* Bomber of Paris synagogue in 1980 found teaching at Canadian university
* Australia switches position to vote twice against Israel at the UN, ending the previous (Howard) government’s alignment with the U.S. and Israel
* Swedish civil servant unlawfully demoted for defending Israel
1. Academics who bomb
2. Lawyers who hate
3. Diplomats who switch
4. Civil servants who are “persecuted”
5. Hypocrites that occupy
6. “Ottawa university instructor arrested in 1980 blast at Paris synagogue” (The Ottawa Citizen, Nov. 13, 2008)
7. “UN vote: Rudd breaks with Howard on Israel” (Sydney Morning Herald, Nov. 10, 2008)
8. “Egyptian lawyer: Arab men should sexually harass Israeli women and says: leave the land so we won’t rape you” (Al-Arabiya TV, Oct. 31, 2008)
9. “Swedish court: Civil servant unlawfully demoted for pro-Israel views” (Ha’aretz, Nov. 11, 2008)
10. “Britain’s occupied territories” (By Michael Freund, Jerusalem Post, Nov. 11, 2008)
ACADEMICS WHO BOMB
[Note by Tom Gross]
I attach five articles below, involving Canada, Australia, Sweden, Britain and Egypt. There are brief summaries first for those who don’t have time to read them in full.
In the first article, The Ottawa Citizen reports that an Ottawa university professor has been arrested for the infamous terrorist bombing of a Paris synagogue in 1980 that killed four people and injured scores of others. Hassan Diab, 54, was arrested on Thursday in a posh suburb of the Canadian capital, Ottawa, as he was getting dressed to go to work.
Following the election of Nicolas Sarkozy, and a new climate in French politics which is less supportive of terrorism against Jews, the French authorities finally issued an international arrest warrant against Diab. It is the first such international warrant for terrorism ever executed in Canada.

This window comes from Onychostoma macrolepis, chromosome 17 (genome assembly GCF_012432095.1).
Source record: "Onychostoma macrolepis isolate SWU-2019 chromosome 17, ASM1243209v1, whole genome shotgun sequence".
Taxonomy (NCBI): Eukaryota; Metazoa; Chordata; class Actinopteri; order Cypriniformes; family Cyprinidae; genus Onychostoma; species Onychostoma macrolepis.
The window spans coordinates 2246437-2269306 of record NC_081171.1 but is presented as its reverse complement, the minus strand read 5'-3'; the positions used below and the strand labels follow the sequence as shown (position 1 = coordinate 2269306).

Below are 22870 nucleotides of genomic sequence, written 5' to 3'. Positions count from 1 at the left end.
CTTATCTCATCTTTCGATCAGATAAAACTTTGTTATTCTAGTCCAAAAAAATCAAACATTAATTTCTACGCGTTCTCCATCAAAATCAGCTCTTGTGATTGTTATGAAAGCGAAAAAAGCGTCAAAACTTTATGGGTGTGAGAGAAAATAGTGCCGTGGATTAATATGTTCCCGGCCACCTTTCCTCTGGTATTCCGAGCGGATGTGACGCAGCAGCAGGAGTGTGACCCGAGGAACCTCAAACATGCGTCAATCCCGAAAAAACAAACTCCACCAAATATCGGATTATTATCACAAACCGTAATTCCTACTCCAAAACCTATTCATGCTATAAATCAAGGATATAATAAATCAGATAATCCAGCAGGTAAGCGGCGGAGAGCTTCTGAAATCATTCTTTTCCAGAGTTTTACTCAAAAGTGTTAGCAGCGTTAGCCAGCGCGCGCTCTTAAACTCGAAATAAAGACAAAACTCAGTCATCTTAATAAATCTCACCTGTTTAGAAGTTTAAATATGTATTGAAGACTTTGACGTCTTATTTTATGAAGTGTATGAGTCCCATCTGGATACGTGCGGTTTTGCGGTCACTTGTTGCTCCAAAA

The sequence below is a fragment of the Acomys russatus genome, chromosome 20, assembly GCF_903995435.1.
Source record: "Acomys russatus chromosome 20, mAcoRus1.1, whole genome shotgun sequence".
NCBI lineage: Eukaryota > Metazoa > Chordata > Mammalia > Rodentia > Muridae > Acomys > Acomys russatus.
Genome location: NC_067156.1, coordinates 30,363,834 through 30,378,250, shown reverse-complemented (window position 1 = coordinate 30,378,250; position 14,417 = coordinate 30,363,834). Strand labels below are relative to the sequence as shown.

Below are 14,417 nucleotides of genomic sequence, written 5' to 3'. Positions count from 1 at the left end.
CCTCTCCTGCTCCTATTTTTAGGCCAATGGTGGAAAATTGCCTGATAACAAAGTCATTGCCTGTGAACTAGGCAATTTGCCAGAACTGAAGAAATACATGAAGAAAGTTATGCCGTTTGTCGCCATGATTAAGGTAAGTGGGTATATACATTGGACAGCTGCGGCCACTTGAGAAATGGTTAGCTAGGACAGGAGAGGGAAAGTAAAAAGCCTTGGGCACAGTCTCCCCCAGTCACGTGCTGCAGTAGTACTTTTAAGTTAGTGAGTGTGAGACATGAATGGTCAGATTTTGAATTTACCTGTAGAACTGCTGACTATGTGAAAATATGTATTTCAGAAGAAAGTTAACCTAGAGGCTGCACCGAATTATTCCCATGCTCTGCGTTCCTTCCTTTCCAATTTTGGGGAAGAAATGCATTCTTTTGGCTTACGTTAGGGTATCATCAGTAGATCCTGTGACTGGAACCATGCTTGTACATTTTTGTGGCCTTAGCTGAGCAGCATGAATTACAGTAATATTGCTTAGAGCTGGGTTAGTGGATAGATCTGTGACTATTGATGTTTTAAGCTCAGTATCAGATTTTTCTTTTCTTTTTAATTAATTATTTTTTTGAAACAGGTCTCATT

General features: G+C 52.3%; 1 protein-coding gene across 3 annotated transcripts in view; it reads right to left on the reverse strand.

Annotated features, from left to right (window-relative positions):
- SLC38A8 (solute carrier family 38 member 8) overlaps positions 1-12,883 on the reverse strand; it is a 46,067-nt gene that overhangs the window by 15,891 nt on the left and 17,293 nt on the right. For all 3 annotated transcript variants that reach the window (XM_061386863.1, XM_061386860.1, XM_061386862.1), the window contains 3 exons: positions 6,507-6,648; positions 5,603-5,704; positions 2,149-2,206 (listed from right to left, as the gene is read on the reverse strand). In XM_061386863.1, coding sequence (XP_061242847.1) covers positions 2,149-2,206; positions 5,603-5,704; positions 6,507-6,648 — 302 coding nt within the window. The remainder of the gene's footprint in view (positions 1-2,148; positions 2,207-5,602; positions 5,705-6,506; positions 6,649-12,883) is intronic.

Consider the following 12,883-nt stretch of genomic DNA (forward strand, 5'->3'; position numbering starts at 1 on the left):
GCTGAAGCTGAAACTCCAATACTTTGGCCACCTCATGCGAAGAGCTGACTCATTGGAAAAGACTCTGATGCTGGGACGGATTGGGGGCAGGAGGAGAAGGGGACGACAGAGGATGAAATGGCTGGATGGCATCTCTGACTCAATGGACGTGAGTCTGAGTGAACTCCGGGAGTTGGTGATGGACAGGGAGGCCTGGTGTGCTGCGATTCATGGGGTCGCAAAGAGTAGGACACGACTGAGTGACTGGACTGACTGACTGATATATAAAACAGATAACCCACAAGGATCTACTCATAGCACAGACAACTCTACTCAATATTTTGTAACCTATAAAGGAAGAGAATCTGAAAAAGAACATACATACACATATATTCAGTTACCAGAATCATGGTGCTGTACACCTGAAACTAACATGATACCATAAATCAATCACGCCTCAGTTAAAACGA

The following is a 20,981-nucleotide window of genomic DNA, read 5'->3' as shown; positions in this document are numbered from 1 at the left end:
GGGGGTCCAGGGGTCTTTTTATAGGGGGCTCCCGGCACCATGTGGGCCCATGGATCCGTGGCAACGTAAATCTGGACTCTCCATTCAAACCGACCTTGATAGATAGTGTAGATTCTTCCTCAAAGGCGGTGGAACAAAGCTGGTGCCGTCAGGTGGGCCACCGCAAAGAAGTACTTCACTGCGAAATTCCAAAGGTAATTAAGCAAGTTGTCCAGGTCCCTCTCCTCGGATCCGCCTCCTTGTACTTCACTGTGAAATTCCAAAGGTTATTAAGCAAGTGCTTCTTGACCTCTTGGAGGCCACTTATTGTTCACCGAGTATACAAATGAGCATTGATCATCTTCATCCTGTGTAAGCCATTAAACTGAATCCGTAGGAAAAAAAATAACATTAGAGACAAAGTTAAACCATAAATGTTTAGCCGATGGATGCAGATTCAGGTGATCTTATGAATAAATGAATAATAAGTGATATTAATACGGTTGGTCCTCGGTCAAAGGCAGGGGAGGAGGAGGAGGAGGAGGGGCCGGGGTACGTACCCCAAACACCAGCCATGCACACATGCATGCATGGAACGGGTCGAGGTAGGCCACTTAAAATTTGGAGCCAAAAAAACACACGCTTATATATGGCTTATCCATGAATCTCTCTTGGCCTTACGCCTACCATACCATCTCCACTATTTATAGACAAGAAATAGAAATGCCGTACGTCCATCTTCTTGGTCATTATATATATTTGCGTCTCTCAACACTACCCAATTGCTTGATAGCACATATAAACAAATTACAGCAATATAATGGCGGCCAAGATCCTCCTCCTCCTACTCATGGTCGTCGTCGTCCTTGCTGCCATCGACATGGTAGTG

The Oct. 3, 1980, bombing of central Paris’ Copernic Road Synagogue was triggered by high explosives planted in a parked motorcycle outside the building. The blast killed three French Jews and a young Israeli woman. Hundreds of worshippers gathered inside the synagogue for a Sabbath service were spared the full force of the blast, though many were injured, as were many bystanders. A Palestinian group claimed responsibility.
Diab teaches sociology and anthropology at the University of Ottawa, and also teaches part-time at Carleton University.
* Updating The Ottawa Citizen article, the Canadian Broadcasting Corp. reported that Diab appeared before the Ontario Superior Court on Friday, where Justice Michel Charbonneau ordered a publication ban on further details of the case at the request of federal lawyers. The trial is scheduled to start in February. He faces multiple murder charges.
LAWYERS WHO HATE
The second item below is a transcript of an interview which Egyptian lawyer Nagla Al-Imam gave to Al-Arabiya TV on October 31, 2008. He urges young Arab men to sexually harass Israeli girls “wherever they may be” as a new means of “resistance.”
Nagla Al-Imam said: “This is a form of resistance. In my opinion, they are fair game for all Arabs, and there is nothing wrong with it.”